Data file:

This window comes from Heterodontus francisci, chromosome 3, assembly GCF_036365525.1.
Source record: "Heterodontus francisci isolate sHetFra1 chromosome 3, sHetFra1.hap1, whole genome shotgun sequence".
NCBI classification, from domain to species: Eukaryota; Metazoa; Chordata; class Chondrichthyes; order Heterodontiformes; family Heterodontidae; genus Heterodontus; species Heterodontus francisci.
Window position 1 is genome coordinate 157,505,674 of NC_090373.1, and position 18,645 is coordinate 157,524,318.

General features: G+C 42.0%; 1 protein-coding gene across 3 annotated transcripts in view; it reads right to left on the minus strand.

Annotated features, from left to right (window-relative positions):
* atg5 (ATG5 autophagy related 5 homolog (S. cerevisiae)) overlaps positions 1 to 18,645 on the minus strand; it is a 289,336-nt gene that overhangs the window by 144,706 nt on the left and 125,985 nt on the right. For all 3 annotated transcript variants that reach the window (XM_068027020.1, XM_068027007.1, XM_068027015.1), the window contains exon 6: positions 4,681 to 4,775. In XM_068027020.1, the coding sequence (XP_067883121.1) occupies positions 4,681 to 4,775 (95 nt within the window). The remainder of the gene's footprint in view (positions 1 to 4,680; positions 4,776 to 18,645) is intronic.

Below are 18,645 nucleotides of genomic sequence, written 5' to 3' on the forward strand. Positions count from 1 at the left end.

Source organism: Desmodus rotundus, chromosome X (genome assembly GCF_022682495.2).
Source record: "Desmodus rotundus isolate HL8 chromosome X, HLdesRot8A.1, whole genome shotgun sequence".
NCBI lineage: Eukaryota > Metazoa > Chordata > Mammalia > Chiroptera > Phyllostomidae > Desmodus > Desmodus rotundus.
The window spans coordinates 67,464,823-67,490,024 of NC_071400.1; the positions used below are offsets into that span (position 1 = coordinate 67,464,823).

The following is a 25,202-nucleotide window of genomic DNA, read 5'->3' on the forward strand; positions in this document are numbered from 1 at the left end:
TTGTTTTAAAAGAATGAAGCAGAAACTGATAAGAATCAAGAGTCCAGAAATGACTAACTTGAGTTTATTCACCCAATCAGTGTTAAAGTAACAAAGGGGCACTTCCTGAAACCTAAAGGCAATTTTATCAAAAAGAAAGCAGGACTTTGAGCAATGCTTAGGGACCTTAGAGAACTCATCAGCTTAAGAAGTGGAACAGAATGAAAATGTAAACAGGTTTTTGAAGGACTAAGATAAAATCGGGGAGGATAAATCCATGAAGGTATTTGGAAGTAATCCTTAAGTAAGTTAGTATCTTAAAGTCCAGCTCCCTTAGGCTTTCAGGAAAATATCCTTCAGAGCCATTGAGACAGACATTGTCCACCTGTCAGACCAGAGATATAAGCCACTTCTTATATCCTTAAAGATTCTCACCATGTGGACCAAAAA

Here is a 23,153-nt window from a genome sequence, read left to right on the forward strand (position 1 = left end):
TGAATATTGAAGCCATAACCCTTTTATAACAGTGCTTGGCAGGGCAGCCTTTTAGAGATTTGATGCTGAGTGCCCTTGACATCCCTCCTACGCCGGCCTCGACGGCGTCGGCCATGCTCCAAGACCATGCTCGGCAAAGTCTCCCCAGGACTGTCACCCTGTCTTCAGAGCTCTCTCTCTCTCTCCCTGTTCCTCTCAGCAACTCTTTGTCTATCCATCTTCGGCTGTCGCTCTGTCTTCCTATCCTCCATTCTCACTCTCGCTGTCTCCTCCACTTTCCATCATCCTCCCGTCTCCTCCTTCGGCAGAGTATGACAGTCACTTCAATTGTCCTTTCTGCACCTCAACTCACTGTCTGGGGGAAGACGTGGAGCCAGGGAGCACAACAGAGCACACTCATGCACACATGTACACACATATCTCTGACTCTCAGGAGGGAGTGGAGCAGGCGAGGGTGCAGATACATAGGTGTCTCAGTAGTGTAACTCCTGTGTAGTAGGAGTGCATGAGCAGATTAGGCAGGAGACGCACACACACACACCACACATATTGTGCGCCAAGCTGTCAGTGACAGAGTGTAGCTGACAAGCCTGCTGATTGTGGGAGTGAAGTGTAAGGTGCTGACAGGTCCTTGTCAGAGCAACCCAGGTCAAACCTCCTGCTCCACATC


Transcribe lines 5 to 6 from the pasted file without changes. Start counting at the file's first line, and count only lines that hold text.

General features: G+C 42.0%; 1 protein-coding gene across 3 annotated transcripts in view; it reads right to left on the minus strand.

Annotated features, from left to right (window-relative positions):